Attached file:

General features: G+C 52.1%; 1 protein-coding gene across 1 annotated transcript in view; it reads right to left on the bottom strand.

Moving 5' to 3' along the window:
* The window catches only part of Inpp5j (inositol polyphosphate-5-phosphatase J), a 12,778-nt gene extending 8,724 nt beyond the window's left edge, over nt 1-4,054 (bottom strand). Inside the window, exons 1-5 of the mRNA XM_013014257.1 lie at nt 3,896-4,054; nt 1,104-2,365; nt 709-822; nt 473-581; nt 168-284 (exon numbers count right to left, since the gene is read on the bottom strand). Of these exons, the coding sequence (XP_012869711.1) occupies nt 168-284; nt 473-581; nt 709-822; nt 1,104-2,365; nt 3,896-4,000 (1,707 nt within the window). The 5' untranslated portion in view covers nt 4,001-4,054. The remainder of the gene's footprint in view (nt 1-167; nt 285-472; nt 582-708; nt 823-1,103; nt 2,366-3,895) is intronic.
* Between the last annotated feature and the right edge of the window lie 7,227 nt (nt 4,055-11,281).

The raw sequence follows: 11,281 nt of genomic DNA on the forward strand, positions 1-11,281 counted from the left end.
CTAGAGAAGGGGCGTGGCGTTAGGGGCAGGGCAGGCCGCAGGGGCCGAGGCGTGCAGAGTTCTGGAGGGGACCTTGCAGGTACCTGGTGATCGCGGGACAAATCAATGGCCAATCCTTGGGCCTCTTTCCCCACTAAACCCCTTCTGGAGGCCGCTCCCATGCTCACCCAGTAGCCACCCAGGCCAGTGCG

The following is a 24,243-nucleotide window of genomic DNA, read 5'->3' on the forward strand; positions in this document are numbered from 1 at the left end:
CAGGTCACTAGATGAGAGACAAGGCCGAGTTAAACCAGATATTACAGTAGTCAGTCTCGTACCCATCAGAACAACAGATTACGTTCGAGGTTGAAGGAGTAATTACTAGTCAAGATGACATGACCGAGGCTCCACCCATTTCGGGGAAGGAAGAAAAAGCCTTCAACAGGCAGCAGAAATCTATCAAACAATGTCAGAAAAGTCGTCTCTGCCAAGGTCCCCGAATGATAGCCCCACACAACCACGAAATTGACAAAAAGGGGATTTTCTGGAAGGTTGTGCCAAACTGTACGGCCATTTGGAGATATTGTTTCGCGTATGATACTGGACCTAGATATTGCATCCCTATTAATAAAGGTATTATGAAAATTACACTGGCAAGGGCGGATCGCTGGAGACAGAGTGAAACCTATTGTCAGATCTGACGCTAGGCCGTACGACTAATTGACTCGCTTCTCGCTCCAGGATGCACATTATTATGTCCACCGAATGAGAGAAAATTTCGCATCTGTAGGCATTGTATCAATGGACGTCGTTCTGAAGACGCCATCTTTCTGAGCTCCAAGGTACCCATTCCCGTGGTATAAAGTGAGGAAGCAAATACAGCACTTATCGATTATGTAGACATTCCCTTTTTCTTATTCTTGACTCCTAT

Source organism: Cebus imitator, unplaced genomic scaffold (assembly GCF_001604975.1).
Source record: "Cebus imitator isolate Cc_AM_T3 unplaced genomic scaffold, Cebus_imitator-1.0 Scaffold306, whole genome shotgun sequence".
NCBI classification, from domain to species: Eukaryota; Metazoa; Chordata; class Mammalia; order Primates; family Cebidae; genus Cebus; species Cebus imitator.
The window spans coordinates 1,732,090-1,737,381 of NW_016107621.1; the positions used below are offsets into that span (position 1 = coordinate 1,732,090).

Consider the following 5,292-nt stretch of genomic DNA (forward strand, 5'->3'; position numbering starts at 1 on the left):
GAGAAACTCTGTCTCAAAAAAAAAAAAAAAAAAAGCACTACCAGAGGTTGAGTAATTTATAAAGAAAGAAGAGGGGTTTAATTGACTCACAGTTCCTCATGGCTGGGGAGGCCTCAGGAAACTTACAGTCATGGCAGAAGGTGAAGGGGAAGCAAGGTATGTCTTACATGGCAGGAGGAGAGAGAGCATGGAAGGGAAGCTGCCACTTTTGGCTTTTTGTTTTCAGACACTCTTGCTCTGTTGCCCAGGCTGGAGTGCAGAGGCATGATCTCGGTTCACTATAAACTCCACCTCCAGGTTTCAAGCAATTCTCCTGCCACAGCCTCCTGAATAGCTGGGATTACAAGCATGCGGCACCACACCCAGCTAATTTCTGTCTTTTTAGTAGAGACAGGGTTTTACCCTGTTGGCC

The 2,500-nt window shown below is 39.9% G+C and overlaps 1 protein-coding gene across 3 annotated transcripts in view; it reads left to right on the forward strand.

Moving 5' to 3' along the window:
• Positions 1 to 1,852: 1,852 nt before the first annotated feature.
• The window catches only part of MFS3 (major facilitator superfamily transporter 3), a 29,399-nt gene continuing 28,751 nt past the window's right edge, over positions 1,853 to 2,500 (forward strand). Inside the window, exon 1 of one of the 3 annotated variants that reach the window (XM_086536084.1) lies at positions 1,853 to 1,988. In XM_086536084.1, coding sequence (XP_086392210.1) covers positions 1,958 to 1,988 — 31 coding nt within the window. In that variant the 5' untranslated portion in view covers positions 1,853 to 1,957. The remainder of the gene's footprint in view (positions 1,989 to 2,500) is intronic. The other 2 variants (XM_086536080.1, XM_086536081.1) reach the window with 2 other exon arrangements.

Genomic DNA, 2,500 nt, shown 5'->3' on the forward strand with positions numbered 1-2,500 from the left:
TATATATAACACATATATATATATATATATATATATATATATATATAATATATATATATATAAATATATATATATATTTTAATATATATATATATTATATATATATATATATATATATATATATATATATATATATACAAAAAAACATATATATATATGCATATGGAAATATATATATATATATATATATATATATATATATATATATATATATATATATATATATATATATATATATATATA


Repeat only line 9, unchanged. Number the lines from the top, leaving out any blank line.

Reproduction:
Source organism: Cebus imitator, unplaced genomic scaffold (assembly GCF_001604975.1).